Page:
Here are additional articles that explain this concept of how different risk factors contribute to cancer mortality - 
UK Cancer Research

Physical activity. Regular physical activity is important for so many health concerns, and seems to be particularly important in colorectal cancer prevention. Studies have shown that regular physical activity reduces relative risk of colon cancer by approximately 25-50% (1, 2, 3). Approximately 16% of colon cancers diagnosed globally are thought to be due to physical inactivity.

Vitamin D status. A large body of clinical and epidemiological evidence supports the importance of Vitamin D status on colorectal cancer prevention. Studies have shown that intake and circulating levels of Vitamin D are inversely correlated with risk (1, 2, 3). However, there is no consensus on what an optimal level of Vitamin D should be. The Institute of Medicine recommends a minimum level of 20 ng/ml, while a meta-analysis suggested that 35 - 44 ng/ml seems to be most protective. It is also unclear whether supplementing with Vitamin D reduces risk, or whether Vitamin D status is more of a marker for risk (1). Optimal Vitamin D level is an active area of research and an important discussion to have with your healthcare provider.

Botanical medicines. Although lifestyle will be a much more important factor in colon cancer prevention than any individual compound for most people, there are a few botanicals that deserve mention. 
  • Turmeric. This bright yellow culinary spice, common in cuisine of India and other parts of Asia, contains the active compound curcumin. Curcumin is proving to be quite an amazing compound in terms of human health; it possesses anti-inflammatory and other properties, and is used for a variety of health conditions. See here for a past article on turmeric. In terms of colon cancer, curcumin has been shown to stop growth of colon cancer cells by inhibiting expression of certain receptors in colon cancer cell lines. It also has been shown to inhibit NFk-B (a powerful inflammatory signal associated with many cancers) by both directly affecting the protein and by interrupting its genetic expression. Curcumin (in combination with the flavonoid quercetin) has been shown to reduce the number and size of ileal and rectal adenomas in patients with Familial Adenomatous Polyposis, in a small but compelling study
  • Green Tea is rich in the flavonoids catechin and epicatechin. Epigallocatechin-3-gallate (EGCG) is the most abundant catechin in green tea. Green tea seems to protect against cancer by reducing tumor growth and promoting apoptosis (programmed cell death) of cancerous cells (1, 2). Studies have shown that green tea may reduce incidence of precancerous adenomas and of colon and rectal cancer in humans. 

The Microbiome

Microbiome is a very hot topic these days. It is an exciting area of research and discovery. The microbes (bacteria, viruses, protozoans, fungi, etc.) that exist in and on our bodies are proving to have profound influences on our overall health, with clear effects on our immune, gastrointestinal, and nervous systems. Although the ratio is often disputed, it has been estimated that microbial cells outnumber our own human cells by 10 to 1. The term given to the collection of these microbes is "microbiome."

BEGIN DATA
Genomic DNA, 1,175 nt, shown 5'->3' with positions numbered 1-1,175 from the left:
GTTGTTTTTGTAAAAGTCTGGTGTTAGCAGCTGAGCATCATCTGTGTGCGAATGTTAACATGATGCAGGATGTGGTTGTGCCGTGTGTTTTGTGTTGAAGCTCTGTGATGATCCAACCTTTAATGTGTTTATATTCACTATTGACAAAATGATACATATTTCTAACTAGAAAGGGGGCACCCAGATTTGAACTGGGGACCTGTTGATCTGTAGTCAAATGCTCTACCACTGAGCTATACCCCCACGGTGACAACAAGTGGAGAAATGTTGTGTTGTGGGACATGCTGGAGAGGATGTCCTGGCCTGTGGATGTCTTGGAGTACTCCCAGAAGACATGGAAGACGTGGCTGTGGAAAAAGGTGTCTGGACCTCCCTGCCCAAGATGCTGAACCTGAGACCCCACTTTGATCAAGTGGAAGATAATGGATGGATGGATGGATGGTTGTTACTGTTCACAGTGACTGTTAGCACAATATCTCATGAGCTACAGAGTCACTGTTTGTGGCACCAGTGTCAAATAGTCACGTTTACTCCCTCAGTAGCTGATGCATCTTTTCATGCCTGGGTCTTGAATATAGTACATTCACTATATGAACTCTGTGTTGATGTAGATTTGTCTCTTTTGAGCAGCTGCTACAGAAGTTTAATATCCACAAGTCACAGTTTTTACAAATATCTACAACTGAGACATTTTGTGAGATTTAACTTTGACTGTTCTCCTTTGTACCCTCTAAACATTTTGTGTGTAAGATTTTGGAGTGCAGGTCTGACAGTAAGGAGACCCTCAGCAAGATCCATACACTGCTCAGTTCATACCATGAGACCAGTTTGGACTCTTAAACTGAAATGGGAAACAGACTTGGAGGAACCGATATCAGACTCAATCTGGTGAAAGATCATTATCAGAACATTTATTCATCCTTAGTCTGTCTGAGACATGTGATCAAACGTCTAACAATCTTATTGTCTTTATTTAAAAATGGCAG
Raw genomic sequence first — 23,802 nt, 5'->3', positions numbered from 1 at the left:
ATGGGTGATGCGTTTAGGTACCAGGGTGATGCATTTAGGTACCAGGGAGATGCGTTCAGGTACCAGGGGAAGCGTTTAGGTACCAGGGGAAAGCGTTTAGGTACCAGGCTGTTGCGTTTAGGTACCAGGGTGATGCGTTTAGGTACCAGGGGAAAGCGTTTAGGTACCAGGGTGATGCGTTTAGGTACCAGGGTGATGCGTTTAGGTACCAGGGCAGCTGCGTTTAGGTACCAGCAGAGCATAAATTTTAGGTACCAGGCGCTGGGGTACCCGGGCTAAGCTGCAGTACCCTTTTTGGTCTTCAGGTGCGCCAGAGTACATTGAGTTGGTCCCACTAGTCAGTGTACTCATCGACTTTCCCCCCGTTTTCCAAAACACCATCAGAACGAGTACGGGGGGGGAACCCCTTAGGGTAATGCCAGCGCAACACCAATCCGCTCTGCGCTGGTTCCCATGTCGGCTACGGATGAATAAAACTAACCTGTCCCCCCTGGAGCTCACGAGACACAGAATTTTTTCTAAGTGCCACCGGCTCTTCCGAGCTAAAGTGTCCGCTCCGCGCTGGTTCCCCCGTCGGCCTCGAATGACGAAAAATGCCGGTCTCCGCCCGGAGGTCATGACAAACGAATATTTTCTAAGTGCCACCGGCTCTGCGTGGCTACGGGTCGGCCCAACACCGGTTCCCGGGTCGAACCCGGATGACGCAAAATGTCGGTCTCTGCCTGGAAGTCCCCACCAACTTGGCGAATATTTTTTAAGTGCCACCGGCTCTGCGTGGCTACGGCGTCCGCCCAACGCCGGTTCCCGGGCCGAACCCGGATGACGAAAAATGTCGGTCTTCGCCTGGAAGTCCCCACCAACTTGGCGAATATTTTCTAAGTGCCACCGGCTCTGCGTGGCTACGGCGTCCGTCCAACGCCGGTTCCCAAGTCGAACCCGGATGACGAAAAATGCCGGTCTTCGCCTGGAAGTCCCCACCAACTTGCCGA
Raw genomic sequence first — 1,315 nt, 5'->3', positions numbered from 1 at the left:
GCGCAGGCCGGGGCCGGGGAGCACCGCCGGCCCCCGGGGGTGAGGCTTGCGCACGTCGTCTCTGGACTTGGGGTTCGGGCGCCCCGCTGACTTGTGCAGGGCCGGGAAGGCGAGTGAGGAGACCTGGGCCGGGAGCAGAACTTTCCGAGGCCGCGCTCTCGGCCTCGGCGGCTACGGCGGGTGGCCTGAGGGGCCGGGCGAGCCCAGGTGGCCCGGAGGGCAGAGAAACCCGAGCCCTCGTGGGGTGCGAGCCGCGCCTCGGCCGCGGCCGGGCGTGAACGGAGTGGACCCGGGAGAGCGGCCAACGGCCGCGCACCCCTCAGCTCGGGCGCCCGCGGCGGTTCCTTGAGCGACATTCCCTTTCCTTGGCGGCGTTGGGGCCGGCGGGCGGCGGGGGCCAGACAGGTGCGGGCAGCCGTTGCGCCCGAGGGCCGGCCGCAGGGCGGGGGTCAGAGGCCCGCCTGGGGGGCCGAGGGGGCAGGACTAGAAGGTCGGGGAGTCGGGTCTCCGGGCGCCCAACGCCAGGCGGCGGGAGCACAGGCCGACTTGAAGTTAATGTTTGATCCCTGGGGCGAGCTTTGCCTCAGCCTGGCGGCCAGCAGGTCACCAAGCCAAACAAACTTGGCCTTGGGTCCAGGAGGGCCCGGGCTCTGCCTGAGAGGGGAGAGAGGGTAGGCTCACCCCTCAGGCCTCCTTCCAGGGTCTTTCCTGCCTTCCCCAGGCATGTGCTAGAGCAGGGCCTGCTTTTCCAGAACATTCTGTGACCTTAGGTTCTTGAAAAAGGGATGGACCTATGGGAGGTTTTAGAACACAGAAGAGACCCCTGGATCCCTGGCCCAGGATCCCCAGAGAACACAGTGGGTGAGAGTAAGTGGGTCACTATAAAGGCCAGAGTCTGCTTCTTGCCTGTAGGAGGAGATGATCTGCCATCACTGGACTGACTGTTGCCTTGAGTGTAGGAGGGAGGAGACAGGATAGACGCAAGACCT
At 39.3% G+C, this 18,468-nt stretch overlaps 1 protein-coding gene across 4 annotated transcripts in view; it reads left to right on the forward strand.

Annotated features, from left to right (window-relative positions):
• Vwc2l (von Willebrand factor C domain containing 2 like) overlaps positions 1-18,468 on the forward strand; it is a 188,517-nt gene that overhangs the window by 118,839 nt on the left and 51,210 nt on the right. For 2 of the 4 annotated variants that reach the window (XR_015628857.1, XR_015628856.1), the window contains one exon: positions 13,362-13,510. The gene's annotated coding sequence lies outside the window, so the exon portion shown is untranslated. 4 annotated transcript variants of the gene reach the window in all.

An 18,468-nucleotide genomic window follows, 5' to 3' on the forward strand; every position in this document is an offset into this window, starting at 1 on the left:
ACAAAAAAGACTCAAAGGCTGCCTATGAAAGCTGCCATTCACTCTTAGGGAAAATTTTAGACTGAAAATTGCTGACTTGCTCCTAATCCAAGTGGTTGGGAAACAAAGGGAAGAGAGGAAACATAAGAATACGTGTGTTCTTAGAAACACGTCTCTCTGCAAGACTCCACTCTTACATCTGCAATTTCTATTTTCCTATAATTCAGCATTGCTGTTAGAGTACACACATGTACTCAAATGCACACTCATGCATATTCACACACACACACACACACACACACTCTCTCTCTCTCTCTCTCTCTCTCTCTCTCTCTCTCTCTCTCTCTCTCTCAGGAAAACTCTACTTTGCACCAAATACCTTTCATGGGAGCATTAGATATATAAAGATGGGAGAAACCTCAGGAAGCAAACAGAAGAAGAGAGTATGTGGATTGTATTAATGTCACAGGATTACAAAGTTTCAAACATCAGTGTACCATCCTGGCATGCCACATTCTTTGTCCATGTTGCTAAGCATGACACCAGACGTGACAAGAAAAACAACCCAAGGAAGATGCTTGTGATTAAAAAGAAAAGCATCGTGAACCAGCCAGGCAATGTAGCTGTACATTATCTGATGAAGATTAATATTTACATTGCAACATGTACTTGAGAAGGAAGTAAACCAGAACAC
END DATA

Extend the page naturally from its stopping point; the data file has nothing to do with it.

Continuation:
Here are some key points regarding the microbiome and human health:
  • Diversity is important. We know from ecology that communities that are less diverse are also less robust to changes in the environment and more susceptible to insults. Think about agricultural monocropping - if an entire field is planted with the same species of corn and a pathogenic fungus invades, the entire field could be wiped out; whereas if a variety of species - or even different varieties of corn - had been planted, some would likely be resistant to the fungus and survive. Diversity allows for more potential solutions to environmental challenges and promotes a more sustainable system. This concept also applies to our own microbial communities. In addition, it is thought that greater diversity allows for increased information exchange between our microbes and our immune system. I listened to a great talk by integrative pediatrician Maya Shetreat-Klein MD, who described a "meet and greet" philosophy on the topic of healthy microbiome. The body's interaction with microbes seems to help the immune system develop "social skills" and understand who belongs in the body and who does not. Allergies and autoimmune diseases can be thought of as a confusion on the part of the immune system as it attacks benign stimuli (e.g., pollen allergy), or its own tissues (autoimmunity). We see in the literature that diverse microbiomes seem to protect against atopic disease like allergies and asthma (1, 2), as well as other chronic diseases like type 2 diabetes. It may be surprising that certain parasites like helminths (hookworms and the like) are showing to be quite beneficial in treating certain autoimmune disorders, and even promoting overall microbial diversity. Perhaps this is part of the reason that atopic and autoimmune conditions are present at such lower frequency in areas of the world where parasitic infection is greater.
  • What we eat influences our microbiome. While microbiomes exist throughout our body (skin, lungs, even placenta), it is the microbiome of the gut that seems to receive the most attention. A very neat study showed that the microbial community of the gut seems to have the capacity to change quickly in response to changes in its environment; i.e., certain organisms predominated when fed an animal-based diet, while others flourished when a vegan diet was consumed. These changes occurred sometimes within 1 day of dietary modification. The microbiome can adapt very quickly! However, while these short-term changes were happening, it also seems that certain characteristics of the microbiome are retained long-term, like fingerprints. These microbial fingerprints may be unique enough to identify an individual with a fairly high degree of accuracy.